35 Bailey, JL, Wang, X, England, BK, et al. (1996) The acidosis of chronic renal failure activates muscle proteolysis in rats by augmenting transcription of genes encoding proteins of the ATP-dependent ubiquitin–proteasome pathway. J Clin Invest 97, 14471453.
36 Pickering, WP, Price, SR, Bircher, G, et al. (2002) Nutrition in CAPD: serum bicarbonate and the ubiquitin–proteasome system in muscle. Kidney Int 61, 12861292.
37 Merforth, S, Osmers, A & Dahlmann, B (1999) Alterations of proteasome activities in skeletal muscle tissue of diabetic rats. Mol Biol Rep 26, 8387.
38 Hobler, SC, Williams, A, Fischer, D, et al. (1999) Activity and expression of the 20S proteasome are increased in skeletal muscle during sepsis. Am J Physiol 277, R434R440.
39 Tawa, NE Jr, Odessey, R & Goldberg, AL (1997) Inhibitors of the proteasome reduce the accelerated proteolysis in atrophying rat skeletal muscles. J Clin Invest 100, 197203.
40 Lecker, SH, Jagoe, RT, Gilbert, A, et al. (2004) Multiple types of skeletal muscle atrophy involve a common program of changes in gene expression. FASEB J 18, 3951.
41 Lee, SW, Dai, G, Hu, Z, et al. (2004) Regulation of muscle protein degradation: coordinated control of apoptotic and ubiquitin–proteasome systems by phosphatidylinositol 3 kinase. J Am Soc Nephrol 15, 15371545.
42 Xu, J, Li, R, Workeneh, B, et al. (2012) Transcription factor FoxO1, the dominant mediator of muscle wasting in chronic kidney disease, is inhibited by microRNA-486. Kidney Int 82, 401411.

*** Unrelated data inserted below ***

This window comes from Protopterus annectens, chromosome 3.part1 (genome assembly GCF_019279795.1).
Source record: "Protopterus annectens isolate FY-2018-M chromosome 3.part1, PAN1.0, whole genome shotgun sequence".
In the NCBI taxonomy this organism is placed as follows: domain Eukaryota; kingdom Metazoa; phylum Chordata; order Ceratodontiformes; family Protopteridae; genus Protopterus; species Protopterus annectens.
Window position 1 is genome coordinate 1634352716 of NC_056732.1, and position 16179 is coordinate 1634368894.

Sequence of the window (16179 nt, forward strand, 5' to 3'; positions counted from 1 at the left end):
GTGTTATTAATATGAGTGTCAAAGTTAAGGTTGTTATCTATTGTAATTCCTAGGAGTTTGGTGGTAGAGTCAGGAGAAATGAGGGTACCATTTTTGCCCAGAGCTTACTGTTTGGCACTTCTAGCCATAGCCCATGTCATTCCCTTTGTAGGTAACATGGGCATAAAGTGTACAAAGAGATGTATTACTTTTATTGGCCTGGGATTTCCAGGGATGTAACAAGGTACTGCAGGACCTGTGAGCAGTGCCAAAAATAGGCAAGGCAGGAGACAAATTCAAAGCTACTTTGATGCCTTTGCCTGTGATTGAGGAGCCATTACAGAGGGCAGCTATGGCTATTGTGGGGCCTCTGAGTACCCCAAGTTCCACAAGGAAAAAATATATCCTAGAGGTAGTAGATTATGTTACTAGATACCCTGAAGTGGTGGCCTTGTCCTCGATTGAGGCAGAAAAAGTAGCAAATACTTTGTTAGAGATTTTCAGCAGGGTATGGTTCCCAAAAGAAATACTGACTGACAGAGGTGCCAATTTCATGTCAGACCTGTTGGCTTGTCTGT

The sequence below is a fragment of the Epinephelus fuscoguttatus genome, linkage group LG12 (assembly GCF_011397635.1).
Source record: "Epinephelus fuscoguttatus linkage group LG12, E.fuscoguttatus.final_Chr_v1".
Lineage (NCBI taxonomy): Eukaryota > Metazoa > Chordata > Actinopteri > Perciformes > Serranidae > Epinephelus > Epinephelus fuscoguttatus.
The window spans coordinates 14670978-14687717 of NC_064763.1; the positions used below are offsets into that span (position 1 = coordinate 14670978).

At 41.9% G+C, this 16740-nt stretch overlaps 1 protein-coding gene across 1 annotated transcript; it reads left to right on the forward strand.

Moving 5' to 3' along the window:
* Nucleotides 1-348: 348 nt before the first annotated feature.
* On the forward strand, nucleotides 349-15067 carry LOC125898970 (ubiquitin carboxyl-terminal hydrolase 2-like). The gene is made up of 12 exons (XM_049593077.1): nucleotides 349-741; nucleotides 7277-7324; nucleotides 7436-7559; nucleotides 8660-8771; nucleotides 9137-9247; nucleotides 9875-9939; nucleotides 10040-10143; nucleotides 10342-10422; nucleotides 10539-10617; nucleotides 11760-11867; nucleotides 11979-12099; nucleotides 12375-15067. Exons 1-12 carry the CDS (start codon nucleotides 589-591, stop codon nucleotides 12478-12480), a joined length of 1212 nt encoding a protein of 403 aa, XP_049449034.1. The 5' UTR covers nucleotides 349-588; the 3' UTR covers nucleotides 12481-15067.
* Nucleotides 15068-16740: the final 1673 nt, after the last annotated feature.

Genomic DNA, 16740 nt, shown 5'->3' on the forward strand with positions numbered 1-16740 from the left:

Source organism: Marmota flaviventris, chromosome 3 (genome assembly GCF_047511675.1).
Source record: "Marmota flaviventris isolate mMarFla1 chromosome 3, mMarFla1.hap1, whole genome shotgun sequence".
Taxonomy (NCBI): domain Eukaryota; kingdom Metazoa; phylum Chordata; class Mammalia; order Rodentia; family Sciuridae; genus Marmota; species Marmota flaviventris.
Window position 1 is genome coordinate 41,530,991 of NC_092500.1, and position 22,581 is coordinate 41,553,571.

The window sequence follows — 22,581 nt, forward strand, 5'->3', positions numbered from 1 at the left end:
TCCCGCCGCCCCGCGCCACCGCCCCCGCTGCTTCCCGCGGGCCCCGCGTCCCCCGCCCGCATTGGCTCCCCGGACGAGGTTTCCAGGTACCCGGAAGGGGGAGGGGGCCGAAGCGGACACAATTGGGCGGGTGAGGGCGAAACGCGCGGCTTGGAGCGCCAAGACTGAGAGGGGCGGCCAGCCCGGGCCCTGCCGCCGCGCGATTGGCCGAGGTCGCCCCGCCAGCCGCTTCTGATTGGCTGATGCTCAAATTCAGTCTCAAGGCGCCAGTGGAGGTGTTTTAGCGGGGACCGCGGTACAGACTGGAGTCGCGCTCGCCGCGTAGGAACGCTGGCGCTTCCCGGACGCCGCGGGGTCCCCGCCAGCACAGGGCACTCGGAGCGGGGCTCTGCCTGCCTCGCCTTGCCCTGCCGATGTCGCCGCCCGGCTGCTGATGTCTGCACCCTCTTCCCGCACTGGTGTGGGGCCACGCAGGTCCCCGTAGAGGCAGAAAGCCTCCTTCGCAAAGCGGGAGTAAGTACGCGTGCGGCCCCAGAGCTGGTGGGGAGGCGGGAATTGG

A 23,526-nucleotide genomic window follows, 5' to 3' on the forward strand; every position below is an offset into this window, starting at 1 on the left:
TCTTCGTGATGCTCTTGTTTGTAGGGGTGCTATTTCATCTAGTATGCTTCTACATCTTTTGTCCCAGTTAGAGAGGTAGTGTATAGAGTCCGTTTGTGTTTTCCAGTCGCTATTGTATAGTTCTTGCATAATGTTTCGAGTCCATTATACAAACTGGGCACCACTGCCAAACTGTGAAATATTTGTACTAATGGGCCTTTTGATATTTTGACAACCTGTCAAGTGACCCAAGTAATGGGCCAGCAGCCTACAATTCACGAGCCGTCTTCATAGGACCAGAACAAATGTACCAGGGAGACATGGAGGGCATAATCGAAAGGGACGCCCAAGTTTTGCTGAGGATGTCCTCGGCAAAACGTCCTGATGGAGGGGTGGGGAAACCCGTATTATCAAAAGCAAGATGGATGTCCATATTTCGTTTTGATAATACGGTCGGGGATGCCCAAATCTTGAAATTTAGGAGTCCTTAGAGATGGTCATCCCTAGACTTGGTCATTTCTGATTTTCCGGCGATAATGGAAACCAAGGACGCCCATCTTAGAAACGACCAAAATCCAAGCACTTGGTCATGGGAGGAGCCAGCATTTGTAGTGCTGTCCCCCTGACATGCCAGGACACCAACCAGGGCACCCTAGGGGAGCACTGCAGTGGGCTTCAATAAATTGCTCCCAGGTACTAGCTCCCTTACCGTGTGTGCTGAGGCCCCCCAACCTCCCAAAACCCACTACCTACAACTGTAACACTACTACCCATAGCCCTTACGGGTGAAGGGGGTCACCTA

43 Tiao, G, Hobler, S, Wang, JJ, et al. (1997) Sepsis is associated with increased mRNAs of the ubiquitin–proteasome proteolytic pathway in human skeletal muscle. J Clin Invest 99, 163168.
44 Williams, A, Sun, X, Fischer, JE, et al. (1999) The expression of genes in the ubiquitin–proteasome proteolytic pathway is increased in skeletal muscle from patients with cancer. Surgery 126, 744750.
45 Mitch, WE & Goldberg, AL (1996) Mechanisms of muscle wasting. The role of the ubiquitin–proteasome pathway. N Engl J Med 335, 18971905.
46 Solomon, V & Goldberg, AL (1996) Importance of the ATP–ubiquitin–proteasome pathway in the degradation of soluble and myofibrillar proteins in rabbit muscle extracts. J Biol Chem 271, 2669026697.
47 Wang, XH & Mitch, WE (2013) Muscle wasting from kidney failure – a model for catabolic conditions. Int J Biochem Cell Biol 45, 22302238.
48 Boivin, MA, Battah, SI, Dominic, EA, et al. (2010) Activation of caspase-3 in the skeletal muscle during haemodialysis. Eur J Clin Invest 40, 903910.
49 Wang, X, Hu, Z, Hu, J, et al. (2006) Insulin resistance accelerates muscle protein degradation: activation of the ubiquitin–proteasome pathway by defects in muscle cell signaling. Endocrinology 147, 41604168.
50 Sishi, BJ & Engelbrecht, AM (2011) Tumor necrosis factor alpha (TNF-alpha) inactivates the PI3-kinase/PKB pathway and induces atrophy and apoptosis in L6 myotubes. Cytokine 54, 173184.
51 Wullschleger, S, Loewith, R & Hall, MNTOR (2006) signaling in growth and metabolism. Cell 124, 471484.
52 von Maltzahn, J, Renaud, JM, Parise, G, et al. (2012) Wnt7a treatment ameliorates muscular dystrophy. Proc Natl Acad Sci U S A 109, 2061420619.